I’ve now read Balkan Ghosts three times, once in each decade of this century. To be more accurate, I have thrice read the first third of the book which deals with former Yugoslavia. Whether it was lack of interest or exhaustion, I never got past that point, even though travels to Romania, Bulgaria, and Greece in fact form the bulk of Balkan Ghosts.
I’ll also say it’s a difficult book to read. Not because of style; Kaplan is an engaging travel writer and reporter. It’s just that the book is dark, often quite literally: Kaplan speaks to a lot of religious figures, dressed in dark garments as it were, and in dark places like churches and monasteries.
It’s pessimistic, bleak even. His outlook reminded me of the saying, to a man with a hammer everything looks like a nail. Oftentimes it feels Kaplan indeed came with an agenda and only used sources that conformed to it. Noel Malcolm again: “Kaplan has picked again and again on the most extreme and untypical moments of twentieth-century Balkan history and done his best to dress them up as archetypes.”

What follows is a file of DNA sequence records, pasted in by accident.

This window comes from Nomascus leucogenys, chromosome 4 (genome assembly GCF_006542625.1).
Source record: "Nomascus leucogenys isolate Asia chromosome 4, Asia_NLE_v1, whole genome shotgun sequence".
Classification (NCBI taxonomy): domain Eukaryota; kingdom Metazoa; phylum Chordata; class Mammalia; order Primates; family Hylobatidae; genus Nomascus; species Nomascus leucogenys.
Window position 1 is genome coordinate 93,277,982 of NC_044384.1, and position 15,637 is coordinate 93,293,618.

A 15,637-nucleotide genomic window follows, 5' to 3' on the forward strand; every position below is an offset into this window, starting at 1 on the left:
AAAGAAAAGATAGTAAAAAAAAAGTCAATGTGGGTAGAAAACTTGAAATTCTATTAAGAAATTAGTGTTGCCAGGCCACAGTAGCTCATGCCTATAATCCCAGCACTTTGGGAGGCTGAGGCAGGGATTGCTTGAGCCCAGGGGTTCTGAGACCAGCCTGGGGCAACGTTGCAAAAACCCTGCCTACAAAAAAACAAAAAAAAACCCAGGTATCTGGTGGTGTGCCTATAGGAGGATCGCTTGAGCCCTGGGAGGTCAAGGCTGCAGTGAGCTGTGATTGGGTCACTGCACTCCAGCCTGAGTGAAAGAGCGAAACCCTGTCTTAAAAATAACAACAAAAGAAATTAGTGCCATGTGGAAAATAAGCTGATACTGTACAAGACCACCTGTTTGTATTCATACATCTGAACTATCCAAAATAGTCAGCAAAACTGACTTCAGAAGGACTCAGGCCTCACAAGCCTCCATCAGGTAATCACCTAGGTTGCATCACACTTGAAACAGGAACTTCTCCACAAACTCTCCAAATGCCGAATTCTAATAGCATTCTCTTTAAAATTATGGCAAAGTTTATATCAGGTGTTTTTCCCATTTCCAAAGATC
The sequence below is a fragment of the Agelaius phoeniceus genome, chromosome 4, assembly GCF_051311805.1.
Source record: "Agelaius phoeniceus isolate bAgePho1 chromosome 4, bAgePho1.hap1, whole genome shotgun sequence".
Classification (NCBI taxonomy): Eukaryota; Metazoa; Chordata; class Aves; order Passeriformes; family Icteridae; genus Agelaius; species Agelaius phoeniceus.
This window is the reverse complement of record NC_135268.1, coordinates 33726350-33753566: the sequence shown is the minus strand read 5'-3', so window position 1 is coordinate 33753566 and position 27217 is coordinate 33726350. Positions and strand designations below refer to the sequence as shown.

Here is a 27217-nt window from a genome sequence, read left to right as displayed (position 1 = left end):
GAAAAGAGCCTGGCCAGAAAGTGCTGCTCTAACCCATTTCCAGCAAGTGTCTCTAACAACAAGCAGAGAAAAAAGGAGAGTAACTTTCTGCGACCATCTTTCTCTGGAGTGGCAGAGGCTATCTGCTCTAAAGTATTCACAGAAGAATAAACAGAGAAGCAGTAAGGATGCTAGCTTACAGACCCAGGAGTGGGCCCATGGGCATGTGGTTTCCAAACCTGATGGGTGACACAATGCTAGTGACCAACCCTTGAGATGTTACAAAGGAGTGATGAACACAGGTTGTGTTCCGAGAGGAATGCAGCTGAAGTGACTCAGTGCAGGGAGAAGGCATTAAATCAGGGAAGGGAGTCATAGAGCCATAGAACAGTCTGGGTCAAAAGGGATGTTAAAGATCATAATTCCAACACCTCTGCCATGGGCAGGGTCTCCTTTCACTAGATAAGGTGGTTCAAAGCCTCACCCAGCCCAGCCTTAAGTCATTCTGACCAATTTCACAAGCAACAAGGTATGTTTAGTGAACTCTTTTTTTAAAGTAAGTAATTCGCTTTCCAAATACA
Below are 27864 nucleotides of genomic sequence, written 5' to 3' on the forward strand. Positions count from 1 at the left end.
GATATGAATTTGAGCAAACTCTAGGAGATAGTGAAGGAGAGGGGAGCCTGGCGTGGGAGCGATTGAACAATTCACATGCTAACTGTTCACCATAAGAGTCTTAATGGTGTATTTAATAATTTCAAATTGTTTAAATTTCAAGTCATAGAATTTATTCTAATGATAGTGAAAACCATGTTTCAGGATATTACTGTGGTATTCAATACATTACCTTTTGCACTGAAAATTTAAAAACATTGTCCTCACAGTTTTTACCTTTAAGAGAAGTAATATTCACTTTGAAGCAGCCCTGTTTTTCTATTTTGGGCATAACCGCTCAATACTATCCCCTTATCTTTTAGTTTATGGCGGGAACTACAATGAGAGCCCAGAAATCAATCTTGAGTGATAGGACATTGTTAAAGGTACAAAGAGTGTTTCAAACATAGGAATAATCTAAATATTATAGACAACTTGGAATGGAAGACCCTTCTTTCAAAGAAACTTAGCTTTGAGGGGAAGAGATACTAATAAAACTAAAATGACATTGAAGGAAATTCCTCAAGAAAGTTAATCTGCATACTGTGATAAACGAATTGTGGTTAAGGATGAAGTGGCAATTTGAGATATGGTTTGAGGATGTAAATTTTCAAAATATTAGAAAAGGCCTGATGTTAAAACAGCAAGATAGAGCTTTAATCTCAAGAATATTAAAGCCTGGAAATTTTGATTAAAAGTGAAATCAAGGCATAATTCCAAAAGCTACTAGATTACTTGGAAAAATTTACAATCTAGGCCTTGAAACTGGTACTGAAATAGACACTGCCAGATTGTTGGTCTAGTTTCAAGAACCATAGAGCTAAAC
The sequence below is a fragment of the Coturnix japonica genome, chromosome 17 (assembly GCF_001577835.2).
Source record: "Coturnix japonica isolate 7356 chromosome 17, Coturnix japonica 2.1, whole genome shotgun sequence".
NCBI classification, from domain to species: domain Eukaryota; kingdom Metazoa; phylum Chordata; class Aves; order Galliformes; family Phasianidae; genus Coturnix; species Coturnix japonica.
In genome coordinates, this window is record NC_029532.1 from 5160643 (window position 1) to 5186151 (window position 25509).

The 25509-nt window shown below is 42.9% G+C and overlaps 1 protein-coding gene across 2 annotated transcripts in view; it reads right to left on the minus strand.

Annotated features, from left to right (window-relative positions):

Writing in the New Yorker in 1996, Brian Hall, whom you may remember from the episode about travel writing, concluded, quote, “Kaplan is a fine, vivid writer, and he loves narrative, and his narrative is compelling. He is an arch-romantic. He believes in national essences. He has epiphanies in which small things, like a fresco, seem to him to illuminate the whole history of a people. But essentialist narratives, with an emphasis on ‘story,’ tend to be fatalistic. Nations, trapped in their unchanging personalities, must act as they have always acted. Having prepped by so devotedly reading books, Kaplan sees what he has been prepared to see, and concludes that little changes in the Balkans, because he is seeing the same things he read about in fifty-year-old books.” End quote.
And like Malcolm, I simply do not recognize the place in Kaplan’s descriptions (though to be fair I first started traveling there after the wars ended in 1995). Of course, every traveler will have a different experience and every writer will choose to write about something else. If anything, Balkan Ghosts has inspired me to write my own book about traveling in former Yugoslavia.